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Mangal Sen and anr. Vs. Nand Ram - Court Judgment

LegalCrystal Citation
SubjectProperty
CourtAllahabad
Decided On
Judge
Reported in(1909)ILR31All359
AppellantMangal Sen and anr.
RespondentNand Ram
Excerpt:
hindu law - partition--property gifted away to one son to the detriment of another--share in the property gifted. - - , who held that whether the law of the mayuhha applies, or the mitakshara, a son is entitled to demand partition of moveable as well as immoveable property in his father's lifetime, the......his minor brother nand ram for partition of the joint family property including both moveable and immoveable property. the lower appellate court, as also the court of first instance, decreed the plaintiff's claim. an appeal has been preferred and the only question which has been pressed in argument before us in the appeal is in respect of the order for partition of the moveable property. in the defence, which was filed to the suit the defendants alleged that kewal ram gave away the whole of the moveable property of the family to his son nand ram and that therefore the plaintiff could not have partition of the moveable property. it has been found by the court below that the moveable property sought to be partitioned was part of the joint family property and that the gift which was wade.....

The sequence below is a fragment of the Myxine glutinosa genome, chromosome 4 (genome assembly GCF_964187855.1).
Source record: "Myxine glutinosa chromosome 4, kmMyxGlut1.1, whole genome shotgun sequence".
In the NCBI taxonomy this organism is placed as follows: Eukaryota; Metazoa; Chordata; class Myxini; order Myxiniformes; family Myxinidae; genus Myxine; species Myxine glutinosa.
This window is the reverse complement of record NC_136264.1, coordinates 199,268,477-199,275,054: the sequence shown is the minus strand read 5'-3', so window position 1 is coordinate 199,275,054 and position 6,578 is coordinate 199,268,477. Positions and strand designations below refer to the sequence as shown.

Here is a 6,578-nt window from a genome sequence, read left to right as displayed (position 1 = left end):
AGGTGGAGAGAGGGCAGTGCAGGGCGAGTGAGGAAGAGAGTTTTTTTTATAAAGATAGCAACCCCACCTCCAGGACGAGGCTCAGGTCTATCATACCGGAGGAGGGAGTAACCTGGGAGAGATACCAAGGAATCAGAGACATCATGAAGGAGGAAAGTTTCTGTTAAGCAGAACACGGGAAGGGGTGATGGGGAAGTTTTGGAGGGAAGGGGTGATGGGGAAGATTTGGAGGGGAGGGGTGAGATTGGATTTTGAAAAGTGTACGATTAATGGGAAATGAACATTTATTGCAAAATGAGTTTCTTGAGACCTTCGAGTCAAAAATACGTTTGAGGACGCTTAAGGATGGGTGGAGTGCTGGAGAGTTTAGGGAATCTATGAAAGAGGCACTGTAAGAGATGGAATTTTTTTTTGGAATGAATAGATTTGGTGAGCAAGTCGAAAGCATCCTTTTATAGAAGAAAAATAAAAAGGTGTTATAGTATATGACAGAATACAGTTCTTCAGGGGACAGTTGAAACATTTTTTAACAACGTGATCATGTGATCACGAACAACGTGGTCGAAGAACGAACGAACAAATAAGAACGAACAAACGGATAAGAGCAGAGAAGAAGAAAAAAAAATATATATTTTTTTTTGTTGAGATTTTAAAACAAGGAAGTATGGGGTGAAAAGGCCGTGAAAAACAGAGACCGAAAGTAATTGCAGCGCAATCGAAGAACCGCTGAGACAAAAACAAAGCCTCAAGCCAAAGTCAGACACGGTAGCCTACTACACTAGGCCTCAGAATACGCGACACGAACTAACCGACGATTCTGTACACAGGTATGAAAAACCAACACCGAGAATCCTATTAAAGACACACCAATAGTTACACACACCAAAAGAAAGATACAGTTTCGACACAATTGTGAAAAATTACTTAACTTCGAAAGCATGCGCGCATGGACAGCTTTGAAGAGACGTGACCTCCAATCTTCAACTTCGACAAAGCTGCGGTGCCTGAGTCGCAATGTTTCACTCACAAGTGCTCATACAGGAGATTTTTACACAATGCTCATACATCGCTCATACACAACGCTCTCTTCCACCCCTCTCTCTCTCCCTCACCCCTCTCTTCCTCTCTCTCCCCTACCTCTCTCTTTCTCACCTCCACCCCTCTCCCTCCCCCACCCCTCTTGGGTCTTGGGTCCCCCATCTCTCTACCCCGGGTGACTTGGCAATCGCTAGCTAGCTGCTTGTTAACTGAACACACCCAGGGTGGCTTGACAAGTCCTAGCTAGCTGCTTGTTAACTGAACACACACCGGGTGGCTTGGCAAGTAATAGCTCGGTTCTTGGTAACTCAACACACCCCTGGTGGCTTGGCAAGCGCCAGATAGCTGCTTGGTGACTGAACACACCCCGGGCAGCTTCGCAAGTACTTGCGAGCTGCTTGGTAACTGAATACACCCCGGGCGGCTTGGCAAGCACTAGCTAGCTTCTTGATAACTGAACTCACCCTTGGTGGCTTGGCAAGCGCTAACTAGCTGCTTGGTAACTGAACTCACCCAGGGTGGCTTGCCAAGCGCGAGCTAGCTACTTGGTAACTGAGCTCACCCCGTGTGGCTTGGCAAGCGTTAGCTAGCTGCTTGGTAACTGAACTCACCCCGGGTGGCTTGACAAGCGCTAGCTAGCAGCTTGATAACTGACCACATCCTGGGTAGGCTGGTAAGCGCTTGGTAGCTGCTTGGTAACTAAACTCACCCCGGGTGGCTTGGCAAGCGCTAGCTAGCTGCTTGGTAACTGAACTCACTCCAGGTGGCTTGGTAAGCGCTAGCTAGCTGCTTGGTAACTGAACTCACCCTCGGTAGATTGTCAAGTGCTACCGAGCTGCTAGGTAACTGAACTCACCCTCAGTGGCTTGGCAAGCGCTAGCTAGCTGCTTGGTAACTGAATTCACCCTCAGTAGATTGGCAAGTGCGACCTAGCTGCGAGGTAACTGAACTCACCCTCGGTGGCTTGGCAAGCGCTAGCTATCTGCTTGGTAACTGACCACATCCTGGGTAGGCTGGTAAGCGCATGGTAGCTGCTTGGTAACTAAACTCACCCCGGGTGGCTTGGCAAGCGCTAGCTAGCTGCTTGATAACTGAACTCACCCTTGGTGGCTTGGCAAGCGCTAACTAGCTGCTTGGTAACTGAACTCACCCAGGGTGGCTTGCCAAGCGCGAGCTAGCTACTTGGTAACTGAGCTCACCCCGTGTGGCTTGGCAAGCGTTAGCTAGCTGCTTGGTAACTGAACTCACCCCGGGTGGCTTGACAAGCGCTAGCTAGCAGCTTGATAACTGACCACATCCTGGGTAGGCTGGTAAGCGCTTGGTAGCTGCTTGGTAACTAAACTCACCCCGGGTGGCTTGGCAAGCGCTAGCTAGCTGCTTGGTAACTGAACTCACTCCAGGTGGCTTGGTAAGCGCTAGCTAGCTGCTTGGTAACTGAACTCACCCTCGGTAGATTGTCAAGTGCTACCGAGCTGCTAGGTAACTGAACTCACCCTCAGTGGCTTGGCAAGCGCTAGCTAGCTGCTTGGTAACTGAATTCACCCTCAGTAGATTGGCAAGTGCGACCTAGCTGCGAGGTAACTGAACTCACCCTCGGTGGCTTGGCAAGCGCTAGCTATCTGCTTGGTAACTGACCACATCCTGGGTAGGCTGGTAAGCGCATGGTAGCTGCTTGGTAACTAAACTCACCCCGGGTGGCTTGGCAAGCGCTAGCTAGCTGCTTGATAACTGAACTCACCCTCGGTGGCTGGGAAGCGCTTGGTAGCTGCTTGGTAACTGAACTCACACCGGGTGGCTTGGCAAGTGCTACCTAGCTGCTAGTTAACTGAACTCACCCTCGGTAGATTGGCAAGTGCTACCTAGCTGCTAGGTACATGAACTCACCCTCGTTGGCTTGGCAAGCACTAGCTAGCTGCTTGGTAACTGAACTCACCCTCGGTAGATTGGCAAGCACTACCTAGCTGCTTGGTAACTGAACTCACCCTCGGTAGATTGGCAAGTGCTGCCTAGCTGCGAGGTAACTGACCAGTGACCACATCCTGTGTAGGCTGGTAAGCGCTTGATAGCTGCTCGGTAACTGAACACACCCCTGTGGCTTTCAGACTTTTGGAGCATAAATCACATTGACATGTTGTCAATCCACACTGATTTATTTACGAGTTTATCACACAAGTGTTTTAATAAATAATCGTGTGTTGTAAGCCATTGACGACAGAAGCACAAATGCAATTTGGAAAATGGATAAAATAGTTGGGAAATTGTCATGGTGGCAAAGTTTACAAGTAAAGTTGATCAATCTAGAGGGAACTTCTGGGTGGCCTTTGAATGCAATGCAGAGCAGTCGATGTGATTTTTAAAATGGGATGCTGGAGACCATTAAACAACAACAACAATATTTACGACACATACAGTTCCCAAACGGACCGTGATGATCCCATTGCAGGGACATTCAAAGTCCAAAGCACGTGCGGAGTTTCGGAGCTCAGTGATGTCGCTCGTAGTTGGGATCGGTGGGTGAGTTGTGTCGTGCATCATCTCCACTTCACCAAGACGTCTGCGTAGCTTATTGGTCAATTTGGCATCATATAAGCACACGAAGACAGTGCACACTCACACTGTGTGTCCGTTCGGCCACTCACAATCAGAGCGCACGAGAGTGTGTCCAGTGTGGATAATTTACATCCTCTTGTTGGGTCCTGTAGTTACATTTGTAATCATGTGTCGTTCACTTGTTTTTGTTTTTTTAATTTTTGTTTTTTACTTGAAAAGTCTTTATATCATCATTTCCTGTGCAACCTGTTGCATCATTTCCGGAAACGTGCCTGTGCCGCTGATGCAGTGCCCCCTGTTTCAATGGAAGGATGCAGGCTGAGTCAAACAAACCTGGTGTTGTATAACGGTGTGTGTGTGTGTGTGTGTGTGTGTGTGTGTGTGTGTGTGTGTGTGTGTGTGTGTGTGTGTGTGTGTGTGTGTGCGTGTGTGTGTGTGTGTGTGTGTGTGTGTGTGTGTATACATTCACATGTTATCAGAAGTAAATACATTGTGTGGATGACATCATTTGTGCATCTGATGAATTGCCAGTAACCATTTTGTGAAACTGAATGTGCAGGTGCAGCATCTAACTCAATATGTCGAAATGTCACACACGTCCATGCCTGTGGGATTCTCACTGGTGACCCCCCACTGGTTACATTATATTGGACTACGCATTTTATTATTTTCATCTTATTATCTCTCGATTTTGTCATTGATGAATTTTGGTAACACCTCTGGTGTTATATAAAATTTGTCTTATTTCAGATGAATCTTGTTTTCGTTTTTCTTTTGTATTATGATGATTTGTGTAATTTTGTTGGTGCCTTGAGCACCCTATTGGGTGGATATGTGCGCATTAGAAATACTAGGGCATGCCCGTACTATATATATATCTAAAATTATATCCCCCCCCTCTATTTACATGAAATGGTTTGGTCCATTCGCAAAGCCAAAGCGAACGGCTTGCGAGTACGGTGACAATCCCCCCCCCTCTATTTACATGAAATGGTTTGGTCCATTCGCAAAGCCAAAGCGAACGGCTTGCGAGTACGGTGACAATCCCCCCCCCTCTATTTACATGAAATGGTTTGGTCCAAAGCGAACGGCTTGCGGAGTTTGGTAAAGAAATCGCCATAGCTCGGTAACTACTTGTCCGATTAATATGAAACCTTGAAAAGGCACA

Judgment:

John Stanley, Kt., C.J. and Banerji, J.

1. In the suit oat of which this appeal has arisen the plaintiff Mangal Sen sued his father Kewal Ram and his minor brother Nand Ram for partition of the joint family property including both moveable and immoveable property. The lower appellate court, as also the court of first instance, decreed the plaintiff's claim. An appeal has been preferred and the only question which has been pressed in argument before us in the appeal is in respect of the order for partition of the moveable property. In the defence, which was filed to the suit the defendants alleged that Kewal Ram gave away the whole of the moveable property of the family to his son Nand Ram and that therefore the plaintiff could not have partition of the moveable property. It has been found by the court below that the moveable property sought to be partitioned was part of the joint family property and that the gift which was wade by Kewal Ram to his son Nand Ram was made not from affection but from vindictive motives, namely, to punish the plaintiff on account of alleged misconduct on his part. The lower appellate court finds that the gift was not made out of affection but on the motive of dealing retribution to the plaintiff. We have to see, therefore, whether the father was entitled under the circumstances to make a gift of the moveable property of $he family to one son to the exclusion of the other.